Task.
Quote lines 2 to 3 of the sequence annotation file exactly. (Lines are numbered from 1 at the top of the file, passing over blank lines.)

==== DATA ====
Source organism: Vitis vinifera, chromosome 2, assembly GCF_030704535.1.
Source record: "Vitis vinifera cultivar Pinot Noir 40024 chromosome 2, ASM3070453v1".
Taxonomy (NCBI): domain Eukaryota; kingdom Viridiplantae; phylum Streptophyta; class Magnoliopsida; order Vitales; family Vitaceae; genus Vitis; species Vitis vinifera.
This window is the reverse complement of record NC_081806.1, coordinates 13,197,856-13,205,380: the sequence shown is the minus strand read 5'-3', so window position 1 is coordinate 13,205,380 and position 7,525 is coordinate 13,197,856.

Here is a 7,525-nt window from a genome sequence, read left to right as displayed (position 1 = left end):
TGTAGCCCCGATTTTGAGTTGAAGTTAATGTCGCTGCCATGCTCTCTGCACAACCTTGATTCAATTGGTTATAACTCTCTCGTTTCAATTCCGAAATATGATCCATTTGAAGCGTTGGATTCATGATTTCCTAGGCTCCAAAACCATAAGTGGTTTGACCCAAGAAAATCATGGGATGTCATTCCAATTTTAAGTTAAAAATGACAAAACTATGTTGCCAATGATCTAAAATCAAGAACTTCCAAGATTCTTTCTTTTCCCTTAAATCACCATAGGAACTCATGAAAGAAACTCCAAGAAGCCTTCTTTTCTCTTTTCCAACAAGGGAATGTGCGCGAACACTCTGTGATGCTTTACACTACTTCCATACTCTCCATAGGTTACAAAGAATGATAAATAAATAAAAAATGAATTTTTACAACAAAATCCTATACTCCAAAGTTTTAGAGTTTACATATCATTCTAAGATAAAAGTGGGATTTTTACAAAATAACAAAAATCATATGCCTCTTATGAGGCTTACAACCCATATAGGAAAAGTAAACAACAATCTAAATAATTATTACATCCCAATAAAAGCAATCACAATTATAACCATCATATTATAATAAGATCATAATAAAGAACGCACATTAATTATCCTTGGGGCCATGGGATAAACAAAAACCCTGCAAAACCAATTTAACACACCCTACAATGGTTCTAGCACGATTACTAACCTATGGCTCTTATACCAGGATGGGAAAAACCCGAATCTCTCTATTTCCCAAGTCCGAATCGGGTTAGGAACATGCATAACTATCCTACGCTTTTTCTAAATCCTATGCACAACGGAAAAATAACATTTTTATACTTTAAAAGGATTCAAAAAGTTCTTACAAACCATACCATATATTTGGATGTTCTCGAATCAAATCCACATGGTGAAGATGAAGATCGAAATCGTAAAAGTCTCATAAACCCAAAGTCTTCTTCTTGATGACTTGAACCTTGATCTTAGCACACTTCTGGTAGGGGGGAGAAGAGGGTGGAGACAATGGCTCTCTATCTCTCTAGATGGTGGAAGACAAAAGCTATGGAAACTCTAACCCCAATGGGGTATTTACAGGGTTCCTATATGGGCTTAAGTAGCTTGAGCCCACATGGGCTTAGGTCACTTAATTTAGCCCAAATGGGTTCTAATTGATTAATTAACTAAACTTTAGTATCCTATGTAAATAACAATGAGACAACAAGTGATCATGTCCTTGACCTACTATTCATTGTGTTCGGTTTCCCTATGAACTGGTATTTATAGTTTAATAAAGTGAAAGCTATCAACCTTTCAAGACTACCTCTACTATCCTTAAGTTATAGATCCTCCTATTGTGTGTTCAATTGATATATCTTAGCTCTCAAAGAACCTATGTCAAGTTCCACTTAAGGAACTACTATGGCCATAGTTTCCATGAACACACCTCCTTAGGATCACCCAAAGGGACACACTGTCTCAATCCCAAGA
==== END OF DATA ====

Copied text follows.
Source record: "Vitis vinifera cultivar Pinot Noir 40024 chromosome 2, ASM3070453v1".
Taxonomy (NCBI): domain Eukaryota; kingdom Viridiplantae; phylum Streptophyta; class Magnoliopsida; order Vitales; family Vitaceae; genus Vitis; species Vitis vinifera.